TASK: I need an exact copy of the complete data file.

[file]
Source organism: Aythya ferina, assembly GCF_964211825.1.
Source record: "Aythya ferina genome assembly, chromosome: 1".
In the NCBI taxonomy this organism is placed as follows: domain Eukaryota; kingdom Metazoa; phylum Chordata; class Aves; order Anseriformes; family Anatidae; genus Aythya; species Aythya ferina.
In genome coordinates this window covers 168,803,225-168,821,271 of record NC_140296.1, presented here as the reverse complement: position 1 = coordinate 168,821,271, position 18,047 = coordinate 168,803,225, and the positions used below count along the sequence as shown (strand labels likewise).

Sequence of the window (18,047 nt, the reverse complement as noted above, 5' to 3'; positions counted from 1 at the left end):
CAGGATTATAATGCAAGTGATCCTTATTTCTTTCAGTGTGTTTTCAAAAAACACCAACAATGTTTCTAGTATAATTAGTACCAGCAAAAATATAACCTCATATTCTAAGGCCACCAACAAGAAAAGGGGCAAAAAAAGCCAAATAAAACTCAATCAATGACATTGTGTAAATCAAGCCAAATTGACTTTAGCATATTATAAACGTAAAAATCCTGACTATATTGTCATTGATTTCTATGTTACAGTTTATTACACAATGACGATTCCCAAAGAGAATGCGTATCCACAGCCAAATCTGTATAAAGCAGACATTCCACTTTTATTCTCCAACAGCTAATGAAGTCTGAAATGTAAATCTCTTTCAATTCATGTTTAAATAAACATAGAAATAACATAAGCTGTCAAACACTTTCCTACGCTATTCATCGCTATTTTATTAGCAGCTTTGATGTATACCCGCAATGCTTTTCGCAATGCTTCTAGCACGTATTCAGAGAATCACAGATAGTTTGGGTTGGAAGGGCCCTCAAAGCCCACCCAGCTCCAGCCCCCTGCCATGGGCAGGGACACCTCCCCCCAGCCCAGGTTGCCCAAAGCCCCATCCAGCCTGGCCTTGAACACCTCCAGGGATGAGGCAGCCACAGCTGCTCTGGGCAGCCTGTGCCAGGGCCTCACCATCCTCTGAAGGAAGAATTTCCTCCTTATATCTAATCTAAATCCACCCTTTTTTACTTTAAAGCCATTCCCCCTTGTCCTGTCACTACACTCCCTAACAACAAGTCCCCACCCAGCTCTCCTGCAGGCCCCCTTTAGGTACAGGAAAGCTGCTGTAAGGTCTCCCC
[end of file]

Source organism: Aythya ferina, assembly GCF_964211825.1.
Source record: "Aythya ferina genome assembly, chromosome: 1".
In the NCBI taxonomy this organism is placed as follows: domain Eukaryota; kingdom Metazoa; phylum Chordata; class Aves; order Anseriformes; family Anatidae; genus Aythya; species Aythya ferina.
In genome coordinates this window covers 168,803,225-168,821,271 of record NC_140296.1, presented here as the reverse complement: position 1 = coordinate 168,821,271, position 18,047 = coordinate 168,803,225, and the positions used below count along the sequence as shown (strand labels likewise).

Sequence of the window (18,047 nt, the reverse complement as noted above, 5' to 3'; positions counted from 1 at the left end):
CAGGATTATAATGCAAGTGATCCTTATTTCTTTCAGTGTGTTTTCAAAAAACACCAACAATGTTTCTAGTATAATTAGTACCAGCAAAAATATAACCTCATATTCTAAGGCCACCAACAAGAAAAGGGGCAAAAAAAGCCAAATAAAACTCAATCAATGACATTGTGTAAATCAAGCCAAATTGACTTTAGCATATTATAAACGTAAAAATCCTGACTATATTGTCATTGATTTCTATGTTACAGTTTATTACACAATGACGATTCCCAAAGAGAATGCGTATCCACAGCCAAATCTGTATAAAGCAGACATTCCACTTTTATTCTCCAACAGCTAATGAAGTCTGAAATGTAAATCTCTTTCAATTCATGTTTAAATAAACATAGAAATAACATAAGCTGTCAAACACTTTCCTACGCTATTCATCGCTATTTTATTAGCAGCTTTGATGTATACCCGCAATGCTTTTCGCAATGCTTCTAGCACGTATTCAGAGAATCACAGATAGTTTGGGTTGGAAGGGCCCTCAAAGCCCACCCAGCTCCAGCCCCCTGCCATGGGCAGGGACACCTCCCCCCAGCCCAGGTTGCCCAAAGCCCCATCCAGCCTGGCCTTGAACACCTCCAGGGATGAGGCAGCCACAGCTGCTCTGGGCAGCCTGTGCCAGGGCCTCACCATCCTCTGAAGGAAGAATTTCCTCCTTATATCTAATCTAAATCCACCCTTTTTTACTTTAAAGCCATTCCCCCTTGTCCTGTCACTACACTCCCTAACAACAAGTCCCCACCCAGCTCTCCTGCAGGCCCCCTTTAGGTACAGGAAAGCTGCTGTAAGGTCTCCCC